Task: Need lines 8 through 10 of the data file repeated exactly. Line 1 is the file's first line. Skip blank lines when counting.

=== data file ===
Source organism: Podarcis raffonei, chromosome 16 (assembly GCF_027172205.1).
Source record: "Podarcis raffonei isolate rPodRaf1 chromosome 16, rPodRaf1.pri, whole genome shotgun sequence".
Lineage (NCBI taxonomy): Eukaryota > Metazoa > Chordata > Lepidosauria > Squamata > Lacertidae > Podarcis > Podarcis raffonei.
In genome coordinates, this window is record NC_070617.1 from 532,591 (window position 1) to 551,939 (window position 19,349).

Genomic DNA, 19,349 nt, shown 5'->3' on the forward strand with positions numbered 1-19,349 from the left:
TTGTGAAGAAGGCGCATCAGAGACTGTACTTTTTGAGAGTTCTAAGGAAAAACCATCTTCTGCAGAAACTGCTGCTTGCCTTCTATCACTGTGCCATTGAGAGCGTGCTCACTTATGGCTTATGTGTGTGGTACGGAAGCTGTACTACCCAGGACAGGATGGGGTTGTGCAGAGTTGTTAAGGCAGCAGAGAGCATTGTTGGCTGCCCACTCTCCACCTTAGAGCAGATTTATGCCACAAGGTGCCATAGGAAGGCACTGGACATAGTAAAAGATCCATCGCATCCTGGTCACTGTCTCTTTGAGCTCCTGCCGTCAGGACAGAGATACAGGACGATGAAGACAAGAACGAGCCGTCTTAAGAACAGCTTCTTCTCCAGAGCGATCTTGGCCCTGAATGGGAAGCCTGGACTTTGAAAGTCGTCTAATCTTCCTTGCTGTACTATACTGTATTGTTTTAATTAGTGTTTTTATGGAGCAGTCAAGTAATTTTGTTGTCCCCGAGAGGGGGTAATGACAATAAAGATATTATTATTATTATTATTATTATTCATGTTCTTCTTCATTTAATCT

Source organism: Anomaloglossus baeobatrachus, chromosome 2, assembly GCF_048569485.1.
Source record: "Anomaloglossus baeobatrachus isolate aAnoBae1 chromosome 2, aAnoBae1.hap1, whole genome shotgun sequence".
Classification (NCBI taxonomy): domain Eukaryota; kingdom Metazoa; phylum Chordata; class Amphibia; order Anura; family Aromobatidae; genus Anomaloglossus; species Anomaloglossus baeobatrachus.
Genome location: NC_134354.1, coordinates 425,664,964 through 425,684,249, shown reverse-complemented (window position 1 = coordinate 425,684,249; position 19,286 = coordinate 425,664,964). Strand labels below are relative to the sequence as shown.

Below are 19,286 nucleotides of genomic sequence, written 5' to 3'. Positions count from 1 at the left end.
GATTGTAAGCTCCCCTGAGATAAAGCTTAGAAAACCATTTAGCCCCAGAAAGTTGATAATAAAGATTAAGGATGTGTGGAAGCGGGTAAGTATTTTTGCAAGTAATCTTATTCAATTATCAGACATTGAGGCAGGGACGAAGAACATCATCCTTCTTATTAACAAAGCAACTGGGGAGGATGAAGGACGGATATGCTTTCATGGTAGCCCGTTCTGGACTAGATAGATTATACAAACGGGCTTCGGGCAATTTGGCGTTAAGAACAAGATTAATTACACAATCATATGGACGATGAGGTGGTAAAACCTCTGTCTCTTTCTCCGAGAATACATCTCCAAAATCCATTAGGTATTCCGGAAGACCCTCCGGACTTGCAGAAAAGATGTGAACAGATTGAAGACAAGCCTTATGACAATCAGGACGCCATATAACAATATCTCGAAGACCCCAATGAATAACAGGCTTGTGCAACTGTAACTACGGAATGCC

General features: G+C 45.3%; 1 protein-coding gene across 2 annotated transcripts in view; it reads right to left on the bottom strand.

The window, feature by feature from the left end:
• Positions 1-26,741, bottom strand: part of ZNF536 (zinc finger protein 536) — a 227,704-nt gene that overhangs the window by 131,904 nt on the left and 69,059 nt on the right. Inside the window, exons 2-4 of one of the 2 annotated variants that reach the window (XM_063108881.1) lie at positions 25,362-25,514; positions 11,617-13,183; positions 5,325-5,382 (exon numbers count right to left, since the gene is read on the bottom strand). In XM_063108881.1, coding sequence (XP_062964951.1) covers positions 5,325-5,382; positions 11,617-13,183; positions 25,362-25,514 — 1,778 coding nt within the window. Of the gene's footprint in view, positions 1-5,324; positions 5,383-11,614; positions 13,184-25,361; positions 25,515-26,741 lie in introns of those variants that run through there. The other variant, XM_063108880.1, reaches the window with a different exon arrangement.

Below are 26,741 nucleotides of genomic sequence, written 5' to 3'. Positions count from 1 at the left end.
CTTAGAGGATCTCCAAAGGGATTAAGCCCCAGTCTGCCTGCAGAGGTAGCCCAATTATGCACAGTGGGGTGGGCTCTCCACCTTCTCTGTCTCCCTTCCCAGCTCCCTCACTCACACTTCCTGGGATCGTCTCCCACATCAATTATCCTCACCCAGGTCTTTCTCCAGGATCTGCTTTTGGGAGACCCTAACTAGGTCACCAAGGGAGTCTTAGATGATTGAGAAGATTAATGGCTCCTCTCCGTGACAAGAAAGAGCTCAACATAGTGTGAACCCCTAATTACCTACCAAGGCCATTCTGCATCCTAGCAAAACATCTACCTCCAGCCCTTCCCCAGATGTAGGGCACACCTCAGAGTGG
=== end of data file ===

Source record: "Anomaloglossus baeobatrachus isolate aAnoBae1 chromosome 2, aAnoBae1.hap1, whole genome shotgun sequence".
Classification (NCBI taxonomy): domain Eukaryota; kingdom Metazoa; phylum Chordata; class Amphibia; order Anura; family Aromobatidae; genus Anomaloglossus; species Anomaloglossus baeobatrachus.
Genome location: NC_134354.1, coordinates 425,664,964 through 425,684,249, shown reverse-complemented (window position 1 = coordinate 425,684,249; position 19,286 = coordinate 425,664,964). Strand labels below are relative to the sequence as shown.